raucous

[ raw-kuhs ]
/ ˈrɔ kəs /

adjective

harsh; strident; grating: raucous voices; raucous laughter.
rowdy; disorderly: a raucous party.

Origin of raucous

1760–70; < Latin raucus hoarse, harsh, rough; see -ous
Related formsrau·cous·ly, adverbrau·cous·ness, rau·ci·ty [raw-si-tee] /ˈrɔ sɪ ti/, noun
Dictionary.com Unabridged Based on the Random House Unabridged Dictionary, © Random House, Inc. 2019

Examples from the Web for raucous

British Dictionary definitions for raucous

raucous

/ (ˈrɔːkəs) /

adjective

(of voices, cries, etc) harshly or hoarsely loud
Derived Formsraucously, adverbraucousness or rare raucity (ˈrɔːsɪtɪ), noun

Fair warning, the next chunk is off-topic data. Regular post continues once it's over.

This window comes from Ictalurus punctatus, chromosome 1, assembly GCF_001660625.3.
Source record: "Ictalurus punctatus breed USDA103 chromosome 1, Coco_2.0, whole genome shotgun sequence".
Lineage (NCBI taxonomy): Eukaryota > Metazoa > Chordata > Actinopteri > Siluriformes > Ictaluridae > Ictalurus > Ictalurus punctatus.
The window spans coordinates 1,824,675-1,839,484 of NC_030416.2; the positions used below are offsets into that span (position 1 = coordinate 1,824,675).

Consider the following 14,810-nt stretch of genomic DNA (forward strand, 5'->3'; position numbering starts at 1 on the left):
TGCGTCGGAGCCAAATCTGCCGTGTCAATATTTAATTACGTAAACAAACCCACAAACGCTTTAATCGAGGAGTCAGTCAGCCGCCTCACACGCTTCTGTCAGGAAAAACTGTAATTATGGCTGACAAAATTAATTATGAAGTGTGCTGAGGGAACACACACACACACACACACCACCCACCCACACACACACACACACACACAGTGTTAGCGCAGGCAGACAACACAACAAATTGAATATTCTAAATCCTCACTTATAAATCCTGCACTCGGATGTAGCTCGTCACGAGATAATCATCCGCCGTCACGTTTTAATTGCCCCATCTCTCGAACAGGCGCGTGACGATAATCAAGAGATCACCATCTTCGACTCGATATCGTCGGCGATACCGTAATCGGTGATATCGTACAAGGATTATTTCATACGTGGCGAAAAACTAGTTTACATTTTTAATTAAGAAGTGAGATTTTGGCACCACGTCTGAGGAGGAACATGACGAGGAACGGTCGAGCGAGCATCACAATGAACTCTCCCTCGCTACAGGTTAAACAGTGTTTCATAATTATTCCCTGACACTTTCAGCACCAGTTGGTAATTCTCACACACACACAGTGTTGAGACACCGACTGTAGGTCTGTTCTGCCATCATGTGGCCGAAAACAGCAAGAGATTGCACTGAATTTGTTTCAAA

Word Origin for raucous

C18: from Latin raucus hoarse
Collins English Dictionary - Complete & Unabridged 2012 Digital Edition © William Collins Sons & Co. Ltd. 1979, 1986 © HarperCollins Publishers 1998, 2000, 2003, 2005, 2006, 2007, 2009, 2012

Word Origin and History for raucous

raucous


adj.

1769, from Latin raucus "hoarse" (also source of French rauque, Spanish ronco, Italian rauco), related to ravus "hoarse," from PIE echoic base *reu- "make hoarse cries" (cf. Sanskrit rayati "barks," ravati "roars;" Greek oryesthai "to howl, roar;" Latin racco "a roar;" Old Church Slavonic rjevo "I roar;" Lithuanian rekti "roar;" Old English rarian "to wail, bellow"). Middle English had rauc in the same sense, from the same source.

Online Etymology Dictionary, © 2010 Douglas Harper